Air New Zealand is changing its systems after email addresses used on Fuji Xerox machines in Koru lounges were inadvertently stored - and visible to anyone who looked.
The photocopiers are offered for Koru lounge customers to use, and they can send scanned documents to an email address.
The addresses are stored in an address book by default for later convenience - a feature which can be turned off, but had not been.
A TVNZ staff member noticed the privacy issue at Dunedin Airport's Koru lounge on October 18, when they were able to view numerous email addresses used by previous customers.
The staff member emailed Air New Zealand the same day, alerting them to the issue, but had not received a response more than two weeks later.
A spokesperson today told 1 NEWS "we take privacy very seriously and build data security into all of our systems that collect, process or store our customers’ personal information."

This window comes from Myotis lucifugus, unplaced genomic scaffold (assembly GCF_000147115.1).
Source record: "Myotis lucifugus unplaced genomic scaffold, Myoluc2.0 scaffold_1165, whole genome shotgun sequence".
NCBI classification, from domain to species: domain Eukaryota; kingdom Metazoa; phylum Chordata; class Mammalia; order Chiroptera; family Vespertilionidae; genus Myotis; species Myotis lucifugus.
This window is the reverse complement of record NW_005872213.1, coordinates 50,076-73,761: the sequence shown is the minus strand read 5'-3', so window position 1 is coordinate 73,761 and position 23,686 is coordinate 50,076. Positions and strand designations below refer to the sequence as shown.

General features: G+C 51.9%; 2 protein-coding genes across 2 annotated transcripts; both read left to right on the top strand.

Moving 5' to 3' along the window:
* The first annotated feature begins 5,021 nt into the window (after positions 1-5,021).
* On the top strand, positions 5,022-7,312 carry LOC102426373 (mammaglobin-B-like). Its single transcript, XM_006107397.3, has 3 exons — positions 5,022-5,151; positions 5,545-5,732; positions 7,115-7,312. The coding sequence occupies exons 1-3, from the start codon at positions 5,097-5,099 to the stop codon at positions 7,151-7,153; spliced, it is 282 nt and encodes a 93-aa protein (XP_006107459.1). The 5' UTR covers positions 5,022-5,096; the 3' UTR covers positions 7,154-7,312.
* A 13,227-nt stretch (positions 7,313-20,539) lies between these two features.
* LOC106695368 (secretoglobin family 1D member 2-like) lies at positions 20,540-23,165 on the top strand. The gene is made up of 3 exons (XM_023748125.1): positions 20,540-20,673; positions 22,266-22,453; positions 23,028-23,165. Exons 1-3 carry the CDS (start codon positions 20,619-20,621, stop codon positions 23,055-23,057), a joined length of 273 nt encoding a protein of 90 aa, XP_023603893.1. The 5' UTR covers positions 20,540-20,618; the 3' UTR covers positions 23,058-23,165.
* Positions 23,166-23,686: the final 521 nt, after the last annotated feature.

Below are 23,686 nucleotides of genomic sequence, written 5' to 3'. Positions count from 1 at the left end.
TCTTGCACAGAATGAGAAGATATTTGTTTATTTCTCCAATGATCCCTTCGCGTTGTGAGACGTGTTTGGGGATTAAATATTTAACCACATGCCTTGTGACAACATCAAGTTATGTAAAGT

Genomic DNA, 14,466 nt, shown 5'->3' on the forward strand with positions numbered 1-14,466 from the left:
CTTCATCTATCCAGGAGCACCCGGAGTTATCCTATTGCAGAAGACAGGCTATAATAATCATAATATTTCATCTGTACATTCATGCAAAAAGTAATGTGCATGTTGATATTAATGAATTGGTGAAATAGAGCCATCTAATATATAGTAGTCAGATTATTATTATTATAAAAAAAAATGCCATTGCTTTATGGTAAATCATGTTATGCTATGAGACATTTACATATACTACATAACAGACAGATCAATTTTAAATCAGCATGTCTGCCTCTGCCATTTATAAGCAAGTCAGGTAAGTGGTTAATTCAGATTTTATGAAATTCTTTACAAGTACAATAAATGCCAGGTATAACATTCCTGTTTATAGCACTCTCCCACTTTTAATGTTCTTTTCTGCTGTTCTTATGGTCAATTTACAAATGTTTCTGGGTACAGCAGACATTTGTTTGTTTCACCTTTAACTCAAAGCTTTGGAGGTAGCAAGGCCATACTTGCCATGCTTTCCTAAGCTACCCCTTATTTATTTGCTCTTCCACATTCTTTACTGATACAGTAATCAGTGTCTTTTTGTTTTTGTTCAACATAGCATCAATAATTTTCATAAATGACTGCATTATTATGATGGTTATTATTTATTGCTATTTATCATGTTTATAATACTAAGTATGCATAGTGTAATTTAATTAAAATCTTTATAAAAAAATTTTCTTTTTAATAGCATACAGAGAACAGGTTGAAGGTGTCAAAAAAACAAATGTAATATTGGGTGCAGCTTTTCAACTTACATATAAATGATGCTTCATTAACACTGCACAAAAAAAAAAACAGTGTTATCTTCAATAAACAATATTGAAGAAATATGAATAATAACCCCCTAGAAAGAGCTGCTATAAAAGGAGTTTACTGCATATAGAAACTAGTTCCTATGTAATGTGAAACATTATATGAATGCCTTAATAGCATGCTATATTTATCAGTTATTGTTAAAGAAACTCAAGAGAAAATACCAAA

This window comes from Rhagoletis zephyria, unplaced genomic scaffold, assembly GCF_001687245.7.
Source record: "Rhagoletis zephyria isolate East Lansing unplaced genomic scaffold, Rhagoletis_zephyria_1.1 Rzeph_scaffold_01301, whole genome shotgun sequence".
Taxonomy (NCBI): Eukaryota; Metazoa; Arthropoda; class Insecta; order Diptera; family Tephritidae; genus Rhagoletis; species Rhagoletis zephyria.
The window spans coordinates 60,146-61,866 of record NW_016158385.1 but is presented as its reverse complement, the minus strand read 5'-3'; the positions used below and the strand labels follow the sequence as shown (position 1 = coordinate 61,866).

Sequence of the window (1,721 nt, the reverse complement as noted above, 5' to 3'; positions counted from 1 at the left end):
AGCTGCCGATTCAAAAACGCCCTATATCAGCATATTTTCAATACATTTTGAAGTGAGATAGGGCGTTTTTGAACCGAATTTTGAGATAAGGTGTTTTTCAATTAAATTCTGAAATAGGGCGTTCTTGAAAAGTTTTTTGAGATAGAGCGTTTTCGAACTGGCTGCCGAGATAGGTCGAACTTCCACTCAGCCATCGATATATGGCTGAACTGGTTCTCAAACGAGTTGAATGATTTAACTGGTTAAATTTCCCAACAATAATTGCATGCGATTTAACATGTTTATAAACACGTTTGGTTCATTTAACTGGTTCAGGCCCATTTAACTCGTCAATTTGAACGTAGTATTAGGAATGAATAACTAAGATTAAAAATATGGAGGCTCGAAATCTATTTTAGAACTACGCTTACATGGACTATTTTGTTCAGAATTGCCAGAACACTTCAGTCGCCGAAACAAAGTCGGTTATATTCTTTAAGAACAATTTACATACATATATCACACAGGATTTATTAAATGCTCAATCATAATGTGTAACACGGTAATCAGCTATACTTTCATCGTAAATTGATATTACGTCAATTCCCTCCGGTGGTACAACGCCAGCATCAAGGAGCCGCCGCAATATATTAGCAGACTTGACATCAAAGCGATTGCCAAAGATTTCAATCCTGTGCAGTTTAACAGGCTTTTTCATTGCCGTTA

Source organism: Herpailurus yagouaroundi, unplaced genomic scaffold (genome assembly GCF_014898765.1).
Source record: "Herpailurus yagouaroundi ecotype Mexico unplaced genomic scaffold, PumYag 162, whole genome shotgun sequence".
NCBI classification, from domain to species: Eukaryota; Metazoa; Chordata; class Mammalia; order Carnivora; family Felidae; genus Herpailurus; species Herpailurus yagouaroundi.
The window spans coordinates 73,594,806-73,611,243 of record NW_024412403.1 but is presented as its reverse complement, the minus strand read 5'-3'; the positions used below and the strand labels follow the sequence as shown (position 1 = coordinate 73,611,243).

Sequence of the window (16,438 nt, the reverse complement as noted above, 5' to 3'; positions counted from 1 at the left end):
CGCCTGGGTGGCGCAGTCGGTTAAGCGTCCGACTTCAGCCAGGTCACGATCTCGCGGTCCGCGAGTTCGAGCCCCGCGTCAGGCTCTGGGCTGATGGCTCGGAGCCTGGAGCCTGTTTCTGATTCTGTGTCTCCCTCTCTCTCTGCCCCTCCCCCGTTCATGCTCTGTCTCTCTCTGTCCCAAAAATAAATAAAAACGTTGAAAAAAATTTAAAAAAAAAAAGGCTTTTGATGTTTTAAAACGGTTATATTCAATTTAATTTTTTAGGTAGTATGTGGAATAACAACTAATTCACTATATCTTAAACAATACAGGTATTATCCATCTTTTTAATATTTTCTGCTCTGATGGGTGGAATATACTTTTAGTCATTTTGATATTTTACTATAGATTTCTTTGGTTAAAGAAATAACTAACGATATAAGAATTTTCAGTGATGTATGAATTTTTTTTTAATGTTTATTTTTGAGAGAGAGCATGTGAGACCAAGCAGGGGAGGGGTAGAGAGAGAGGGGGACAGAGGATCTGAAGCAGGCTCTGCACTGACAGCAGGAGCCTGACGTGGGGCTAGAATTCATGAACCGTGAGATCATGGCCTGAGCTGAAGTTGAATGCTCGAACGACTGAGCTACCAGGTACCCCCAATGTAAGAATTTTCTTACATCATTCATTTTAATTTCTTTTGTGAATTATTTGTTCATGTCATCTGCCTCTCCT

"Members of the public are voluntarily entering their information into the photocopier/scanner which is a public resource situated in a public place and Air New Zealand does not use any information customers enter into the copier."
Air New Zealand confirmed it has spoken with Fuji Xerox and has "confirmed it is possible to remove visibility of email addresses", and said it is working on doing so.
A spokesperson for the Privacy Commission said the disclosure of email addresses is at the "low end of the range" in terms of sensitive information, "but some people may expect a high degree of privacy around the fact they are a Koru lounge user.
"The email address may in itself not reveal much, but the metadata around it could allow more inferences to be made to a person browsing the list – such as when the person might have been at that location and on what day," the spokesperson said.
"It is positive that Air New Zealand has addressed the issue in order to better protect the privacy of the travelers."